1. 2.Read the executive summary of How Students Learn: History, Mathematics, and Science in the ClassroomWe’ll discuss this the first morning of the workshop.  Here are some things to consider as you read:

•How does how you learn compare to what the authors claim?

•How should research on learning inform how we teach?

•Note that the reading is not about whether people are visual or auditory learners. It’s more about how you put information together in your head.  How do you figure things out?


  1. This task is intended to both bring this research to your attention and to bring the research to bear on our own teaching.  As the reading describes, we are asking you to be metacognitive. The chapter and it can be downloaded from the National Academy Press website: http://www.nap.edu/catalog.php?record_id=10126   Scroll down to the link for the free executive summary.


  2. 3. Optional: The last transit of Venus of our lives will occur during the workshop. Learn more about it here. The next such alignment will be in 2117. We will break from geology and environmental science to turn our gazes upward in the afternoon and evening of June 5. To prepare, you might bring something for the viewing party. We’ll provide eclipse shades -- they look like 3D glasses with mylar lenses -- but if you have access to a telescope with an appropriate solar filter, that’s easy for you to transport, please bring it along. We’re still planning for this, but we’ll likely look at the various low tech safe ways you can project the Sun’s image. Those who are driving and have the time, might make a wearable pinhole camera, following the tutorial here (ppt) or here (html).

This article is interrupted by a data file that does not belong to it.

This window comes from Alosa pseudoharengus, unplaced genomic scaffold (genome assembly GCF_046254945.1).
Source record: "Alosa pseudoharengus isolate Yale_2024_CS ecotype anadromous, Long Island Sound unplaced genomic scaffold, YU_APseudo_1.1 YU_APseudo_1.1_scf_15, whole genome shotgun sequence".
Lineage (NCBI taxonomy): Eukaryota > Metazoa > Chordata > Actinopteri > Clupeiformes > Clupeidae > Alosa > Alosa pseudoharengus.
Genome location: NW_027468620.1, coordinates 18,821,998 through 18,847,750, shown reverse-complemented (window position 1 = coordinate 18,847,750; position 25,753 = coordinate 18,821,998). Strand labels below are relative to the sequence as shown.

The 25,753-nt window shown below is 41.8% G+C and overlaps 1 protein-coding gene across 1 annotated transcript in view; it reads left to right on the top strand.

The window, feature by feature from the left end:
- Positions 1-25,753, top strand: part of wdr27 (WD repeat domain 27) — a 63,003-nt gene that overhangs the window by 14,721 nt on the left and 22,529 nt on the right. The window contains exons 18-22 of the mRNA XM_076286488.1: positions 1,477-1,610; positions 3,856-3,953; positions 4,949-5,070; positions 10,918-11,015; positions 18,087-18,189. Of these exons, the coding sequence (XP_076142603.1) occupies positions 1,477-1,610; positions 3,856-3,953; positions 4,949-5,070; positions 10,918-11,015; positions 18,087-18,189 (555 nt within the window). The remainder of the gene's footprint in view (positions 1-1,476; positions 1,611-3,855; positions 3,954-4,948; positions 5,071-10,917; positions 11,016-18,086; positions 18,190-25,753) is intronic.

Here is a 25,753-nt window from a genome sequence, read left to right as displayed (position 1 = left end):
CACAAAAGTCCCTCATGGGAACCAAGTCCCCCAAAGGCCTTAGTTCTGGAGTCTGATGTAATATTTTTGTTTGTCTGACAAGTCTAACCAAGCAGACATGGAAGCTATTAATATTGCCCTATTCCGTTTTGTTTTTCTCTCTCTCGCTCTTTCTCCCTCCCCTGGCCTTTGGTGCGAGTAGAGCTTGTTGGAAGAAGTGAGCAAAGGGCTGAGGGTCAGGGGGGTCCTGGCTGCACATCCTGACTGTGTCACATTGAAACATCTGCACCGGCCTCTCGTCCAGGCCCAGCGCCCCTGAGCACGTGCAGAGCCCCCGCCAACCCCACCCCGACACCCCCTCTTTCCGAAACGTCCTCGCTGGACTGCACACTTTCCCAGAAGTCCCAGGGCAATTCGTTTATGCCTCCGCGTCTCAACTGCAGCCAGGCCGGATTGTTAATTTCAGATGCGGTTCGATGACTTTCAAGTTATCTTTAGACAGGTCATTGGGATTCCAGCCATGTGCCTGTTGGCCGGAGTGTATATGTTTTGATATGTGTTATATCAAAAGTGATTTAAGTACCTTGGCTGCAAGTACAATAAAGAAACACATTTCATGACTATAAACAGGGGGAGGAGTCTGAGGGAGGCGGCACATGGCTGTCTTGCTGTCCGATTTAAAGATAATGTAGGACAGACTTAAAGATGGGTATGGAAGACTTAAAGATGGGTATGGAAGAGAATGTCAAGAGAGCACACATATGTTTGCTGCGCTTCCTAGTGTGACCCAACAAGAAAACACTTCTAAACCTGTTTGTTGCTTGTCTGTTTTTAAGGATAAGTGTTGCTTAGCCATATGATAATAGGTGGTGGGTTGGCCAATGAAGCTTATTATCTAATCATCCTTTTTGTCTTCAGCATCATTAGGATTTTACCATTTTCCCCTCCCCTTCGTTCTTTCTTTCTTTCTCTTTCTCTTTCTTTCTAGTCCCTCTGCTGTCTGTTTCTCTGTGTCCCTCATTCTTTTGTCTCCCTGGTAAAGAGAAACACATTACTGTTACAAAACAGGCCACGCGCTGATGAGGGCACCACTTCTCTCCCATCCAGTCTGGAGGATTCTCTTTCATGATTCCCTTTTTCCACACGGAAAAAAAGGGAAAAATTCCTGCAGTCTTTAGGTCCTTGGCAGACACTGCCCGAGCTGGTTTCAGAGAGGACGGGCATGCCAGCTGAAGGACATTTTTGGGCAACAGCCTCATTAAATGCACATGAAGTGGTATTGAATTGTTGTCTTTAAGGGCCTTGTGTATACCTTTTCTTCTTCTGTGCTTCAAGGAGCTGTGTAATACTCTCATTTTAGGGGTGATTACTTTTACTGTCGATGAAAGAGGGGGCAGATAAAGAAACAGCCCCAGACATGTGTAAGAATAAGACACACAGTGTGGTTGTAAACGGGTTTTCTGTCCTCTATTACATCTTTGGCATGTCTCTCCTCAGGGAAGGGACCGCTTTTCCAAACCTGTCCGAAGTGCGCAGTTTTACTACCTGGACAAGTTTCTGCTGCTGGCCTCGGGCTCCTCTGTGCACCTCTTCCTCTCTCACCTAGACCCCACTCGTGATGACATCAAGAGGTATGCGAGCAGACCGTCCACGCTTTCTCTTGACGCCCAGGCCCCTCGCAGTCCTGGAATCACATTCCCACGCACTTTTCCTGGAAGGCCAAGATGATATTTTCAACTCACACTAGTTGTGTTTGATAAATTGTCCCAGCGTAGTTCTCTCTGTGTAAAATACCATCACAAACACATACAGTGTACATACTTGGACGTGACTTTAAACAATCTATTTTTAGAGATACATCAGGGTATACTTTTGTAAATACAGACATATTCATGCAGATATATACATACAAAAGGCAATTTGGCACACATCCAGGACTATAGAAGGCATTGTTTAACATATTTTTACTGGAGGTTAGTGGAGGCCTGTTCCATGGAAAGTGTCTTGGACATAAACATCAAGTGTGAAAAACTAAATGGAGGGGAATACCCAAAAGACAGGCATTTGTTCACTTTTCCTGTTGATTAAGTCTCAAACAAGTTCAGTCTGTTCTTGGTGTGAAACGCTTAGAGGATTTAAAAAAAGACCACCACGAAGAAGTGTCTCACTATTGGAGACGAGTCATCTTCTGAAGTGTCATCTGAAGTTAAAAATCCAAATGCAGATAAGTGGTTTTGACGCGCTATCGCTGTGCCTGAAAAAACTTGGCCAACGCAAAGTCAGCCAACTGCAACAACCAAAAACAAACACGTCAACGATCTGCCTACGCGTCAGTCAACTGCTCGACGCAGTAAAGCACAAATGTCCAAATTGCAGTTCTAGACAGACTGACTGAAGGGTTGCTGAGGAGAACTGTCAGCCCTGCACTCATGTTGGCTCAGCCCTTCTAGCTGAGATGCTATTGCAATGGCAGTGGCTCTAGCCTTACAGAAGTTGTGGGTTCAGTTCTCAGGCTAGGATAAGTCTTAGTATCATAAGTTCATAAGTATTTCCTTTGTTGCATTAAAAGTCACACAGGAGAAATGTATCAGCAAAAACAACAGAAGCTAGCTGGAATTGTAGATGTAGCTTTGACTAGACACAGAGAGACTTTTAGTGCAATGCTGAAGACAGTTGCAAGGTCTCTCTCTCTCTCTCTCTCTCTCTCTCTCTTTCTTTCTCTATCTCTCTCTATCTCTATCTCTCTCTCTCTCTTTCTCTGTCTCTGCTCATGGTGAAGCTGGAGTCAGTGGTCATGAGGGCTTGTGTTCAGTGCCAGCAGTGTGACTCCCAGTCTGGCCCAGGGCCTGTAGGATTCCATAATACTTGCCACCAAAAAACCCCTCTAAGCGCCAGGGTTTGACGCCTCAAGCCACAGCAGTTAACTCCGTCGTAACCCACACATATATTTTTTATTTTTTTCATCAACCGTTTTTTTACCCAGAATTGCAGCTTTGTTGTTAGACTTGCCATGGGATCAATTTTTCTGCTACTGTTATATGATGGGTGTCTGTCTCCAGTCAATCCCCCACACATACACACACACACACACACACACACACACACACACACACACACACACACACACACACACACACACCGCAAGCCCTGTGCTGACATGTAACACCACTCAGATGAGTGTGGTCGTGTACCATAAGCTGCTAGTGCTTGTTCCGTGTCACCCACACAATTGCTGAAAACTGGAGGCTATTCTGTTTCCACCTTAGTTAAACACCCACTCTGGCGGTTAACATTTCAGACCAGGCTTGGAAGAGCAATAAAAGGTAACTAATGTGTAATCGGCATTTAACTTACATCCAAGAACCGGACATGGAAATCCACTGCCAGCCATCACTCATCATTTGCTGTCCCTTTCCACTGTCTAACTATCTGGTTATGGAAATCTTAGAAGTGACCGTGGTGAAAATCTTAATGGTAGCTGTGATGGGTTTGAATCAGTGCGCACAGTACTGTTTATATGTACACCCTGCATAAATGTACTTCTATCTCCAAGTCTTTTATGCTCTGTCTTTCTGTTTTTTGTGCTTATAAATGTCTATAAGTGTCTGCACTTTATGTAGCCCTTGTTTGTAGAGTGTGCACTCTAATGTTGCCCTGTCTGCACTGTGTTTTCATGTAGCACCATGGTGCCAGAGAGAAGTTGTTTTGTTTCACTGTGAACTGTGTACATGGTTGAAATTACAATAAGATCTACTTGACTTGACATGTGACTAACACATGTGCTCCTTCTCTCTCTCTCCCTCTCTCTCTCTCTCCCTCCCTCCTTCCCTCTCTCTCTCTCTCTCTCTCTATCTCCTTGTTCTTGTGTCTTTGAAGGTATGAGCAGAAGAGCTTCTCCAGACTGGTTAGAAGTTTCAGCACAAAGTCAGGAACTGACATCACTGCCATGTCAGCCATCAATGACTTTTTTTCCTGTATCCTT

You may also wish to explore the project websites before the workshop:

    http://virtualfieldwork.org

    http://teacherfriendlyguide.org

 

Getting ready for the workshop...

Getting Ready:

  1. The 2012 ReaL Program Application!

  2. Getting Ready Overview (from 2011; check back for updates)

  3. Make Your Own Powers of Ten.

  4. Reading: How Students Learn Executive Summary.  (pdf)


Here’s a link to an earlier workshop’s agenda which includes the pre-workshop homework. The agenda for this year will be similar and uploaded to the site prior to the workshop:

    .pdf

    .doc


VFE PowerPoint Templates:

  1. Prezi: VFE Template

  2. PowerPoint: VFE Template Bio-ES V2

  3. More resources for teaching on our Assessments and Student Materials Page.


Site-specific Resources:

  1. Albuquerque’s Geology: A website to accompany the Albuquerque's Geoscape Poster.


  2. Bureau of Land Management website for Kasha-Katuwe Tent Rocks National Monument

  3. The National Recreation Trails Program: Tent Rocks Trail, New Mexico

  4. Bandelier National Monument’s website homepage and virtual tours.

  5. Geology of the Tent Rocks from the New Mexico Bureau of Geology and Mineral Resources.

  6. Tent Rocks at Valles Caldera , Bandelier Tuff and the Geologic History of the Valles Grandes Caldera from The Great Desert: Geology and Life on Mars and in the Southwest Workshop Pages.

  7. vallescaldera.com’s Geology Resource Page.

  8. Geologic Map of New Mexico  in Google Earth format (from the USGS).













The Valles Calderas from Space


The Transit of Venus:

  1. On the afternoon and evening of June 5, Venus will pass between the Earth and Sun, and we’ll be able to watch it happen. This won’t happen again until 2117. See the optional assignment 3.


Lodging Information:

  1. La Quinta Inn & Suites Albuquerque Midtown.  We have a block of rooms reserved and we will provide more information to accepted participants.